There is little doubt that environmental, social and governance (ESG) risks are becoming an increasing priority for organisations. Case in point, the environmental part of ESG alone is taking up more of companies’ time, particularly in countries like the UK where listed companies are now required to include TCFD disclosures in their annual reporting.
In response to the growing importance of ESG-related issues, organisations are now assessing their risk management framework to ensure that they are adequately prepared for the ESG risks they may face.
However, firms also need to establish a robust reporting framework to show that ESG risks are being managed.
While some companies are now in the process of refining their risk identification and reporting processes to capture ESG risks, others have their enterprise risk functions taking the lead and driving their organisation’s ESG risk strategy from scratch.
How are you ensuring you meet the needs of your organisation with regards to ESG?
At recent member meetings, which are attended by risk leaders from a range of different sectors – as well as companies at various levels of maturity – members benchmarked their approaches to developing an ESG strategy from scratch. We’ve distilled these peer-to-peer conversations into a 10-step process:
1. Communicate with senior leaders
Winning the support of the board is crucial, not only to access the resources needed to effectively identify, monitor and respond to ESG risks, but also to develop an understanding of how the organisation’s “ESG narrative” fits into the picture of the company presented externally.
Members agree this is a pivotal starting point for them when building their ESG strategy from the ground up.
In order to work out how – and what – to report to the market, risk teams can hold workshops with the board to drive home the importance of incorporating ESG into the company’s overall risk management framework and clarify what the board itself needs. For some members, the overarching goal might be to secure sustainability-linked finance.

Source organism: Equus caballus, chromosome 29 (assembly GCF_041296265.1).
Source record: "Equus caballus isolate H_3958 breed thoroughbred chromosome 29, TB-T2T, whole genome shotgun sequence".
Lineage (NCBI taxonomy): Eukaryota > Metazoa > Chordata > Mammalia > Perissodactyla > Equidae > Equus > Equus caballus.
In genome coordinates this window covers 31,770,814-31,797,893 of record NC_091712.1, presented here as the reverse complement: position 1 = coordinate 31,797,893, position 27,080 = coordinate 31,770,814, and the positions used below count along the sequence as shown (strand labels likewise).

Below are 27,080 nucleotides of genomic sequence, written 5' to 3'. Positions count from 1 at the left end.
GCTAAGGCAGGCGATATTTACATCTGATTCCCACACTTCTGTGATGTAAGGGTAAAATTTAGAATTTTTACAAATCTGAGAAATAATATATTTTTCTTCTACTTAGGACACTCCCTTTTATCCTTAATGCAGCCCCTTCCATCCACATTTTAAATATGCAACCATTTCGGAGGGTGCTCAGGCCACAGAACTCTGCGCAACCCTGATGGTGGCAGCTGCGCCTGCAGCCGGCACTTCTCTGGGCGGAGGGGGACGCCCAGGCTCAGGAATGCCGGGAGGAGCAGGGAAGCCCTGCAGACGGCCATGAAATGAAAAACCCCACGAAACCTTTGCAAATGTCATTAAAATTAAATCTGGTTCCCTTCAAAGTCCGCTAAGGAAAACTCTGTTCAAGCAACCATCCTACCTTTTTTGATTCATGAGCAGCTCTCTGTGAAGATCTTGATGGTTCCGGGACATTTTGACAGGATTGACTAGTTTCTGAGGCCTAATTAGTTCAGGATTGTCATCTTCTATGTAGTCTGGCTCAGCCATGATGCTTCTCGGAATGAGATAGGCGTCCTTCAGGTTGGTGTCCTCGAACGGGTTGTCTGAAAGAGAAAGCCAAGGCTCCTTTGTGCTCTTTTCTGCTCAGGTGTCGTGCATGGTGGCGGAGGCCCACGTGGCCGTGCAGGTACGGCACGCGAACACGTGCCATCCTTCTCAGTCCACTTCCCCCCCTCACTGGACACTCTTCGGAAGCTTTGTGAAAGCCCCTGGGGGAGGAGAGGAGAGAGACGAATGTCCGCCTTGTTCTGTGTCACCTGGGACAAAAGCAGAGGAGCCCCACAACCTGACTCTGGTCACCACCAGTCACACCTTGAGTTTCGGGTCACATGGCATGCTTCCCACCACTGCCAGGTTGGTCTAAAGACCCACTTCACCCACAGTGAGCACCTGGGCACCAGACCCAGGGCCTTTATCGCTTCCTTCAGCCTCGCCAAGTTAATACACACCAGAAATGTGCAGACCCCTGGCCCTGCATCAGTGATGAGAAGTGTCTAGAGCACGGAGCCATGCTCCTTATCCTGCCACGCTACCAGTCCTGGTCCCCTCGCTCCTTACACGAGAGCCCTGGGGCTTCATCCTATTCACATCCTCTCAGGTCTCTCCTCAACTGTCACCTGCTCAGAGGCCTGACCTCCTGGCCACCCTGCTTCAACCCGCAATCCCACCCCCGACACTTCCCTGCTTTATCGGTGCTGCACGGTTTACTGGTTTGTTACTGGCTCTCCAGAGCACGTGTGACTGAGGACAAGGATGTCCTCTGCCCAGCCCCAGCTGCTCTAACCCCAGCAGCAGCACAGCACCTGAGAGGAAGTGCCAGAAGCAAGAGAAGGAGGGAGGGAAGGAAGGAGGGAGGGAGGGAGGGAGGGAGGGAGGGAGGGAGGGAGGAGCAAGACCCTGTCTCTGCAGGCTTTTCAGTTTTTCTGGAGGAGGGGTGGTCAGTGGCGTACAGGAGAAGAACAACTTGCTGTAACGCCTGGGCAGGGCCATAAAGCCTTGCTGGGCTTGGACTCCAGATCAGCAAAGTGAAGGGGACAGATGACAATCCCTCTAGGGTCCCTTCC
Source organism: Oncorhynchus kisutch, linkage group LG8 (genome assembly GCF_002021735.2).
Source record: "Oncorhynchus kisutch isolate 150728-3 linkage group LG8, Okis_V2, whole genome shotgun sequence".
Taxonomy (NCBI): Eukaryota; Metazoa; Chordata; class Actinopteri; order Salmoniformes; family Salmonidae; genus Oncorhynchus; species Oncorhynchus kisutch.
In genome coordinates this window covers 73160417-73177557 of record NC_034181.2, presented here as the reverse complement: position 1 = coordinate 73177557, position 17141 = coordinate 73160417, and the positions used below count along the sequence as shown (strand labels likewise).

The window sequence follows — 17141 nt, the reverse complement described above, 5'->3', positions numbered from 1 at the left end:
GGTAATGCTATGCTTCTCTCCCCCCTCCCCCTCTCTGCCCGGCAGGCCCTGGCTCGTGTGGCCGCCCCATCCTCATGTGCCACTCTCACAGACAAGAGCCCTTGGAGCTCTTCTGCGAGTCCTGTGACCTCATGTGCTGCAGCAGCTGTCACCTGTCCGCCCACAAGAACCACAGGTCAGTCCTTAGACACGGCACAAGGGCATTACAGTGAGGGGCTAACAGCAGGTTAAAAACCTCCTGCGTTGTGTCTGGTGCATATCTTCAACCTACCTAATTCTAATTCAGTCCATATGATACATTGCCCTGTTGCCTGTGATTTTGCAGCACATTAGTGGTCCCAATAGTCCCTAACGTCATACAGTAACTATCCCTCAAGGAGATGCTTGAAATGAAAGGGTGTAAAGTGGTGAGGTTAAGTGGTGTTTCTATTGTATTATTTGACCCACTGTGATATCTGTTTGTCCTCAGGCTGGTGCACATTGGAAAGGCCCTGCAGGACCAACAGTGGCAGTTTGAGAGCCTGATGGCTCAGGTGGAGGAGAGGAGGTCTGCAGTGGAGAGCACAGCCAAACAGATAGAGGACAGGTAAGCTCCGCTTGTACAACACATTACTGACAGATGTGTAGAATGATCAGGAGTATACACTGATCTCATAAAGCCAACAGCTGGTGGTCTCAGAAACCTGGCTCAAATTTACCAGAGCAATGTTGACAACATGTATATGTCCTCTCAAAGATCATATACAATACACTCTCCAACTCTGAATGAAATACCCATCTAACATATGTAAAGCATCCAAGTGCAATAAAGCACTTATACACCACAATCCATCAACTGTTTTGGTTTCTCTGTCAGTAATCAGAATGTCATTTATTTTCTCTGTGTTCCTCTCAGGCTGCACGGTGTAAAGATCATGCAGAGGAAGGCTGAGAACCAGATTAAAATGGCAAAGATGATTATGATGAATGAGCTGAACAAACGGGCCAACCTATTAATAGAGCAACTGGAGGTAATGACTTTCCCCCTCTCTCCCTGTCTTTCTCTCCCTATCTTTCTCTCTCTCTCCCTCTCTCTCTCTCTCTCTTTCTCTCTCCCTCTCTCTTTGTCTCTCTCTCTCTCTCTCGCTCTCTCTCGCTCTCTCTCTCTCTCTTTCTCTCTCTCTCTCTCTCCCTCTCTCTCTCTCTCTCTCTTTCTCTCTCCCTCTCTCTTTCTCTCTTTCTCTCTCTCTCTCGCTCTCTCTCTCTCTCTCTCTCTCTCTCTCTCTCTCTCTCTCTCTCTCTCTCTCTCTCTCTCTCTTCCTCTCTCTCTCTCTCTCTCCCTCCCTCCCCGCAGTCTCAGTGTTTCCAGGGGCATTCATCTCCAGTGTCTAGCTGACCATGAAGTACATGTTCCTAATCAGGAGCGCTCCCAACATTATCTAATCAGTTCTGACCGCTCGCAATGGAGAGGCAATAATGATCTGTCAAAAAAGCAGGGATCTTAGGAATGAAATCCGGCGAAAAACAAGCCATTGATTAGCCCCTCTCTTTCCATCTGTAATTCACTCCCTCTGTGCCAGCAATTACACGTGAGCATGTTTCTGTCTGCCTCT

2. Conduct a materiality assessment
Building off the work done with senior leaders and the board, the risk team can then go out to the rest of the business to underline and develop the connection between risk management and ESG. Some of the activities involved in this assessment can include:
Workshops with different teams across the business
Interviews with external stakeholders (e.g. investors)
Desk-based research into competitor reports
This process helps with the development of a reporting framework and key metrics, many of which can be pulled from industry frameworks.
3. Review and improve data where possible
For many companies, there will already be a lot of data and information in the business that can be used to illustrate the current status of ESG risks and whether they are being managed effectively or not.
However, if the quality of this data is not good enough, it may not be very useful (even if there is a lot of it). This is especially true for external reporting, as the low quality of this data will be scrutinised by external stakeholders.
This step can highlight where improvements are needed in data collection processes across an organisation, which not only improves the ESG risk framework but the overall risk management and assurance frameworks too.
Risk Leadership Network members can access the full version of this 10-step process, and others from our ESG better practice guidance, on our Intelligence platform. The guidance includes peer-contributed templates and risk framework blueprints, as members take advantage of the knowledge-sharing opportunities the network provides.
Check out other key projects happening in the network right now, including the latest version of our TCFD Reporting Comparison Tool that’s empowering members to benchmark their organisations against others as they prepare their own TCFD disclosures. For more information and to register for a demo of the tool, click here.